When can a non-marital chld inherit from the natural father and paternal kin?
(5 Exceptions)
Rule- A non-marital child generally can only inherit from his mother.

Exception- a non-marital child can inherit from his father and paternal kin only if:
I. It is legitimized by marriage (father marries mother after child's birth);

OR

II. A FILIATION ORDER entered in a paternity suit during the fathers lifetime;

OR

III. ACKNOWLEDGED WITNESSED- Statement of Paternity- Father signs an instrument acknowledging paternity. The instrument must have at least one witness, must be acknowledged by the father before a notary public, and must be filed in the Putative Father Registry within 60 days after its making;

OR

IV. Paternity is established in the probate proceeding if it is established by:
(1) Clear and convincing evidence, and
(2) The father of the child has openly acknowledged the child as his own;

OR

V. A blood genetic marker test (DNA) is administered to the father plus other evidence proves paternity by clear and convincing evidence.
What are the inheritance rights of step-children?
Step-children do no inherit from or through their step-parents.
What is the rare exception allowing step children to inherit from their step-parent?
Exception- The doctrine of adoption by estoppel (sometimes called "equitable estoppel") permits a stepchild to inherit from or through his stepparents as though legally adopted. The doctrine is invoked where a person obtains custody of a child under an agreement with the natural parents that she will adopte the child, and she never carries out the agreement. The person agreeing to adopt and those claiming under her on her intestate death are estopped from denying the existence of a valid adoption, so fare as inheritance rights are concernted.
When will a lifetime gift qualify as an Advancement/Satisfaction of Legacy?
Purpose- to give a lifetime gift in whole or part in satisfaction of the legacy in a will. An advancement allows a testator to give as an intervivos gift what they intended to leave by will.

Requirements: A lifetime gift is considered to be an ADVANCEMENT or SATISFACTION OF LEGACY, only if:

1. The advancement must be an irrevocable gift

AND

2. Evidenced by a contemporaneous writing, signed by the donor or donee, expressing intent.

Bar exam trick is to make the gift revocable- most frequent revocable gift is a gift given in escrow to the agent of the donor and the donor dies.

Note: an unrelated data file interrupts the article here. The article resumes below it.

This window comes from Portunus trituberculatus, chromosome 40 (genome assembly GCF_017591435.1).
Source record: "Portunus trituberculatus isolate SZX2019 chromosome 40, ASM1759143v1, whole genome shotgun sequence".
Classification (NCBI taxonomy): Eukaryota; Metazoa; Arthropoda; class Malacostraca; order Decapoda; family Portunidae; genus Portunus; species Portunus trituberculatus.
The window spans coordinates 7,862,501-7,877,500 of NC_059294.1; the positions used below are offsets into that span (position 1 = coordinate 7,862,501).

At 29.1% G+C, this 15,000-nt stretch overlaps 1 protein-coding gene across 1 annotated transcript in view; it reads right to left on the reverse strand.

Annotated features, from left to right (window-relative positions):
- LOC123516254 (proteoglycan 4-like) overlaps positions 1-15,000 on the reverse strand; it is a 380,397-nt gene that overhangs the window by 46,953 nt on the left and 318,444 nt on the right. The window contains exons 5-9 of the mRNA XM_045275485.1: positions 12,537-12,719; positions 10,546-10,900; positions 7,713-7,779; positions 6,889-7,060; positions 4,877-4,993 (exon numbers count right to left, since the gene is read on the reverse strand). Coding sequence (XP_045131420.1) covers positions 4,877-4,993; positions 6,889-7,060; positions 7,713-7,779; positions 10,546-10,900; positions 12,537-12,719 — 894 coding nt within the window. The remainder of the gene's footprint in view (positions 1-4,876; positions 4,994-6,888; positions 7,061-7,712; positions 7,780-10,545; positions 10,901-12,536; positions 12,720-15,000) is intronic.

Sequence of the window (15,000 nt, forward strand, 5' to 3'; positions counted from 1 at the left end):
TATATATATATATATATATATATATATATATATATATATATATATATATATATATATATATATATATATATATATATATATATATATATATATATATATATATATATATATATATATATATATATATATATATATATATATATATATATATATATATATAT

C. Application- The advancement/satisfaction of legacy is deducted from the amount owed to the donee upon the donor's death. If an advancement is equal to, or greater than, the donee's actual interest, either under a will or via intestacy, the donee (or the donee's successor) may not share in the distribution of the decedent's estate, but does not have to return the excess. If the advancement is less than the donee's share or testamentary interest, the donee (or donee's successor) may collect the donee's full share of the decedent's estate, minus the amount of the advancement/satisfaction of legacy.
Can a distributee or beneficiary disclaim (renunciation) the gifts? (Tested alot)

What is the exception?
It can be disclaimed in whole or in part. The key part of the rule: The disclaimed interest passes as though the disclaiming party predeceased the passing party/decedent/disclaimer.

Exceptions: A distributee or beneficiary cannot disclaim to avoid federal tax liens. In New York, a distributee or beneficiary cannot disclaim in order to remain eligible for Medicaid because it is against public policy.

Why would anyone want to disclaim an inheritance?

1. Avoid Gift Taxes
2. Avoid Creditor Claims
What is the exception?
Exceptions: A distributee or beneficiary cannot disclaim to avoid federal tax liens. In New York, a distributee or beneficiary cannot disclaim in order to remain eligible for Medicaid because it is against public policy.

B. Requirements: For Disclaiming:

1. Need a writing, signed and acknowledged before a notary public.

2. The disclaimer must be accompanied by a separate sworn affidavit that she received no consideration for making the disclaimer (unless the court authorizes receipt of consideration for making the disclaimer (unless the court authorizes receipt of consideration for the disclaimer) ;

AND

Disclaimers must be irrevocable (if nothing is said, its irrevocable- default) Also, there is a filing requirement within 9 months.